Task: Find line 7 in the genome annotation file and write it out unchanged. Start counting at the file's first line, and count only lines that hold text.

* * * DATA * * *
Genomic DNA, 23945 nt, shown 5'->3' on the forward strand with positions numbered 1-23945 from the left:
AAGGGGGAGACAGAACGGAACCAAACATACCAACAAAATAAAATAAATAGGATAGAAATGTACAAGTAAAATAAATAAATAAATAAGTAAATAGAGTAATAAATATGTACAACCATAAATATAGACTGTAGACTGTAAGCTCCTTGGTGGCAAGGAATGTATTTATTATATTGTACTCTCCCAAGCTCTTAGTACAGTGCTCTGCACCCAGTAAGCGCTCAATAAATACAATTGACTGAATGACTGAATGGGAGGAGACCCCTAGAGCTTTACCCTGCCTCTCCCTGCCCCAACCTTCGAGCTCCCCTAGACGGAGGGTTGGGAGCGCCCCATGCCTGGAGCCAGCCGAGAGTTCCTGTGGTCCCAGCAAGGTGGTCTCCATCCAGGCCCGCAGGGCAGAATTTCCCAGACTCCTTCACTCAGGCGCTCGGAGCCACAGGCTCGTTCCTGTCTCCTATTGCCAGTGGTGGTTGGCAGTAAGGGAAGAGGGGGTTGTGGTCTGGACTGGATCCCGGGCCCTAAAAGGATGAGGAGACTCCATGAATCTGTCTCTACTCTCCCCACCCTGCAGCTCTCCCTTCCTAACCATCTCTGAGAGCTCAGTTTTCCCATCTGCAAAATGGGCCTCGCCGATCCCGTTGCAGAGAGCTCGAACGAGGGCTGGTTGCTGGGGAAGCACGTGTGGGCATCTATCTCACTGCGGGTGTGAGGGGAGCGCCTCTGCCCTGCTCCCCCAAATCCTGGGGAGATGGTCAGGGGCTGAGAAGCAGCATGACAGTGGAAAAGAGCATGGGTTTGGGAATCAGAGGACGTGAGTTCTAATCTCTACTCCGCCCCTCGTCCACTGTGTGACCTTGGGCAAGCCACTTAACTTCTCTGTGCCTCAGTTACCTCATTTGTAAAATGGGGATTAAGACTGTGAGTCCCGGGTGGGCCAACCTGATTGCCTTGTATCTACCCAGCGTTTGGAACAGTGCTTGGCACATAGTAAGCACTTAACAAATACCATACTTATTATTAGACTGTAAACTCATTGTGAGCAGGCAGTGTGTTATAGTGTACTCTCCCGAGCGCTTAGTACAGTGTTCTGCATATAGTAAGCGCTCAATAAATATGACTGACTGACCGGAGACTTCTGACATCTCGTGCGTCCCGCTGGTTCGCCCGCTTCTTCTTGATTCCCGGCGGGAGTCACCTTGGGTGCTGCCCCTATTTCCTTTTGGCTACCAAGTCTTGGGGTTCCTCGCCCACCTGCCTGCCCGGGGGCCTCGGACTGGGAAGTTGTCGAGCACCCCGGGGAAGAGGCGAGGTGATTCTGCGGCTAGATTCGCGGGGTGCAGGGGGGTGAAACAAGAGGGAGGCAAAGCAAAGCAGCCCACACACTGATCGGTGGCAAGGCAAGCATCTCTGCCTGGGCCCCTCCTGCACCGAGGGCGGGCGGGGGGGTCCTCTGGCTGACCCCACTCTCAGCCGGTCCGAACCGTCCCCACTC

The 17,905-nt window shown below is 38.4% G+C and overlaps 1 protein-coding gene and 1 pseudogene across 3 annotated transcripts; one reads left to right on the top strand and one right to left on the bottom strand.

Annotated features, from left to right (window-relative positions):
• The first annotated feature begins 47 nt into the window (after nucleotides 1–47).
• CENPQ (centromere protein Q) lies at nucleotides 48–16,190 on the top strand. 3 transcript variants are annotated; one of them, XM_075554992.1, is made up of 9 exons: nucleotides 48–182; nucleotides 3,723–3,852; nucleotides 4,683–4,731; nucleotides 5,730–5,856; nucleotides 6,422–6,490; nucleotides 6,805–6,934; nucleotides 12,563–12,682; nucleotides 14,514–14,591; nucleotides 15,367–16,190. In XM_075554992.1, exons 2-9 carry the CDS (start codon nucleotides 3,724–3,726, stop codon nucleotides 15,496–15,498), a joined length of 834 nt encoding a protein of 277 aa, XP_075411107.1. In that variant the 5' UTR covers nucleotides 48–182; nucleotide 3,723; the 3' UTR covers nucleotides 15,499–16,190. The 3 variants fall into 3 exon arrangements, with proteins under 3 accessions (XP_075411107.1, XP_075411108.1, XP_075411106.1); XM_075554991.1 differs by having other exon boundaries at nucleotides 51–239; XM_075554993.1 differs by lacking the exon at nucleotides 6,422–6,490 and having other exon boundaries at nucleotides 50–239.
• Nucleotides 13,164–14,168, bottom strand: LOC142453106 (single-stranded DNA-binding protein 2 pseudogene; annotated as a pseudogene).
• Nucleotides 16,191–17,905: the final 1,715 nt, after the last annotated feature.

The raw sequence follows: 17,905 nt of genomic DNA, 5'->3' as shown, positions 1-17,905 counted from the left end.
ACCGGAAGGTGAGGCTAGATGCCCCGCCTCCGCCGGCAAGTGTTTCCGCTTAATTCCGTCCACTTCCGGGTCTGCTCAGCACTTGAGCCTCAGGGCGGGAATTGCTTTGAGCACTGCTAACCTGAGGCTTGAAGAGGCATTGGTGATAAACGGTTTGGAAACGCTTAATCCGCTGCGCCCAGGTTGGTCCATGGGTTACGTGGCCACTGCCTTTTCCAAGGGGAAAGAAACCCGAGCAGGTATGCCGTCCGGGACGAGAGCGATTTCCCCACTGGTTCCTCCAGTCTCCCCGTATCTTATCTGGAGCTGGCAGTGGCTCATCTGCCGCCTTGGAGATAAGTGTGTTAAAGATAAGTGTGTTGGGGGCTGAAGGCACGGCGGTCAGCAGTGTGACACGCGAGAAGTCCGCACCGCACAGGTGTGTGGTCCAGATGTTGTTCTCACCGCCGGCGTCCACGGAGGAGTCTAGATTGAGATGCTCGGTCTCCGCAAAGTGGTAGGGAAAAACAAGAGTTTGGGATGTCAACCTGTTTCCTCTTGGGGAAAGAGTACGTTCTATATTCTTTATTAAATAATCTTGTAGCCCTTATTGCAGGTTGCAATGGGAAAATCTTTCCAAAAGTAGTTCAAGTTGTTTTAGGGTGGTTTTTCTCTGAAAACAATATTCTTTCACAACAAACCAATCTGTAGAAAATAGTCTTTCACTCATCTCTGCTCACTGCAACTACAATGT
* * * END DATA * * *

• Nucleotides 13,164–14,168, bottom strand: LOC142453106 (single-stranded DNA-binding protein 2 pseudogene; annotated as a pseudogene).